China’s recent 1.8% devaluation of the yuang triggered a 2.3% drop in the Russian ruble and lowered the global price of oil to below $50 a barrel. The devaluation has worsened the value of the slumping ruble, the results of which have been described in mixed terms by China-Russia analysts. While some allege that the immediate impact could lead to tensions between Moscow and its largest trading partner in Beijing, others have been quick to point out that an uptick in the Chinese economy would almost certainly equal growth in the Russian economy and a potential increase in the ruble’s value.
The Chinese are not expected to stop at a 1.8% devaluation and could devalue the currency beyond 5% if the initial influx of capital proves unsuccessful. The move, described by one analyst as “China’s version of quantitative easing,” is intended to revive China’s export industry, which has decreased by 8.3% since last year. The Kremlin has yet to issue a statement regarding the devaluation but has assured analysts that the slide in the ruble’s value will not prove damaging due to its own “control over the currency market.”
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- The Financial Times reports on illegal credit institutions in Iran. Such institutions are attractive options to affluent Iranians as they are unbridled by Iranian central bank supervision and can offer much higher interest rates than those offered by traditional Iranian banking or credit institutions. The FT article alleges that they are nonetheless damaging to the Iranian economy and pose an obstacle to the government as it prepares to open to a flood of foreign investment. For instance, illegal credit institutions force Iran’s 30 commercial banks to raise interest rates on deposits in order to remain competitive. Given that they are traditionally linked to politically influential individuals, it may prove difficult to eliminate them completely.
- Russian state media outlet TASS reports that the Ukrainian military has assembled nearly 100 armored vehicles along a military contact line in Donbas. A spokesman for the self-proclaimed republic of Donetsk also stated that the movements of armored vehicles in the region constitute a violation of the February Minsk accord agreed to by the Ukrainian military.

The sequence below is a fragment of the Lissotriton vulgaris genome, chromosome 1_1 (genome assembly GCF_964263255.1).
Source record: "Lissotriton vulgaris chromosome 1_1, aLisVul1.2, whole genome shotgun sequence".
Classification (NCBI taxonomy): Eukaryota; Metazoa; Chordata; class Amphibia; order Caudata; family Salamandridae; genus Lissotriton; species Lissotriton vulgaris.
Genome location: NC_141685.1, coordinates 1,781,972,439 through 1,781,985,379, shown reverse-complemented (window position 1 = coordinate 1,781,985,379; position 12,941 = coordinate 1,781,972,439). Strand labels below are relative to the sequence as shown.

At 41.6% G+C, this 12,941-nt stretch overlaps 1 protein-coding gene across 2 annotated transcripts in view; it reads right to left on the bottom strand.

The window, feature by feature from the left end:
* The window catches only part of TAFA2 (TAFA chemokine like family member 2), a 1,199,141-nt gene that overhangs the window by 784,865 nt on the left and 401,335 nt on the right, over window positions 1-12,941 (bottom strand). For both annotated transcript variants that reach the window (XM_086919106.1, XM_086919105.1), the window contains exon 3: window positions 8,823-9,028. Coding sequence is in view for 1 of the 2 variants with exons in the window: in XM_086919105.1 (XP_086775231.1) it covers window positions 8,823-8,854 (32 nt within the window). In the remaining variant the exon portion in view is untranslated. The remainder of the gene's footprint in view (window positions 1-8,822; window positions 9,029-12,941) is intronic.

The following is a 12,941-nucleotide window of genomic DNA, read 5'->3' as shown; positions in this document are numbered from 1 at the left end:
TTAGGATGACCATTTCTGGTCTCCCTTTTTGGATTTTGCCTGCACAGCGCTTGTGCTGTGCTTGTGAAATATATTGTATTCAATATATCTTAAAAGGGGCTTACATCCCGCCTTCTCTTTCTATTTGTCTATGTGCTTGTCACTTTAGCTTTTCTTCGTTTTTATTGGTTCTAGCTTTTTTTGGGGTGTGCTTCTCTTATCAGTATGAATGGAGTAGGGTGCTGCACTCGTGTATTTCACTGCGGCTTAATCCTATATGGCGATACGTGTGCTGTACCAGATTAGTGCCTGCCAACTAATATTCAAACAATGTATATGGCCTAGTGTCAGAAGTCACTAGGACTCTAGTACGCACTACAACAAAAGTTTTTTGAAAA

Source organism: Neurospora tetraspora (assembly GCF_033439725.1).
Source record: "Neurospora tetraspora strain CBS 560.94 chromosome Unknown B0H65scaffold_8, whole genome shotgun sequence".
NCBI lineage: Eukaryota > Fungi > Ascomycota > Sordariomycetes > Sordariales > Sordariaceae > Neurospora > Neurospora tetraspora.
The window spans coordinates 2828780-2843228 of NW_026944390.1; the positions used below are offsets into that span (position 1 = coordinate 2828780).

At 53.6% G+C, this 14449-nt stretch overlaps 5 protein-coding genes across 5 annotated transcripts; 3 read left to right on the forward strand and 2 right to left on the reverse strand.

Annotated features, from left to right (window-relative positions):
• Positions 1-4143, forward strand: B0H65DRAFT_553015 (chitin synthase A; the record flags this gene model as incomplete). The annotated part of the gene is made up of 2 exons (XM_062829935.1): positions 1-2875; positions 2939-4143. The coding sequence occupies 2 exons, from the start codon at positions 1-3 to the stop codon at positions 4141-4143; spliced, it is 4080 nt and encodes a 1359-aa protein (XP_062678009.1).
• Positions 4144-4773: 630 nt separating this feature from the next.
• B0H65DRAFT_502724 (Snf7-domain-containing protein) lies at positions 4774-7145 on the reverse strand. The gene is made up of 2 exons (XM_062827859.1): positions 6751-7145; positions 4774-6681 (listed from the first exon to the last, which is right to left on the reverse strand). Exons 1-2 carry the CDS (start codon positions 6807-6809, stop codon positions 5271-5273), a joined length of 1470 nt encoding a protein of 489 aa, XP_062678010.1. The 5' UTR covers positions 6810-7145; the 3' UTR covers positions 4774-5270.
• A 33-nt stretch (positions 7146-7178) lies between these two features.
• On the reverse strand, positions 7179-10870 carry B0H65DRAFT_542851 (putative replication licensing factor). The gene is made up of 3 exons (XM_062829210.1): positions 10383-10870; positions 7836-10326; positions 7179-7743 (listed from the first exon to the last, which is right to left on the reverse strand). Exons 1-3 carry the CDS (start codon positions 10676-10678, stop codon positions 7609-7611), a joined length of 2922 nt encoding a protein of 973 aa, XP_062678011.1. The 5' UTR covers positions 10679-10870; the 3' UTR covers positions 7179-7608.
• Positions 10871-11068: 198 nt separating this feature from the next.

- A Tajik opposition politician has been given an additional three years of prison time for reasons that appear to be politically charged. The politician, Zaid Saidov, was jailed in December 2013 for charges of bribery, rape and polygamy, charges widely disputed by human rights and democracy activists. The Tajik state prosecutors initially attempted to add 25 years to his sentence on new charges of forgery, embezzlement and tax evasion, but were unable to do so. Saidov will now serve a total of 29 years in prison.
- Kyrgyzstan has at last become a full member of the Eurasian Economic Union. A ceremony marking its entrance into the regional economic body was held near Lake Issyk-Kul in northern Kyrgyzstan. The ceremony was attended by both the Kyrgyz and Kazakh presidents.
- The International Monetary Fund raised its growth forecast for Kazakhstan to 3.25% in 2016. The basis for the increase in its growth forecast is the expected rise in global oil prices and greater external demand for oil abroad. The raise is a welcome piece of good news for the Kazakh economy, which has struggled over the last 18 months due to a combination of economic and internal factors provoked by stagnation in the development of its oil and gas projects and a significant downturn in the Russian economy.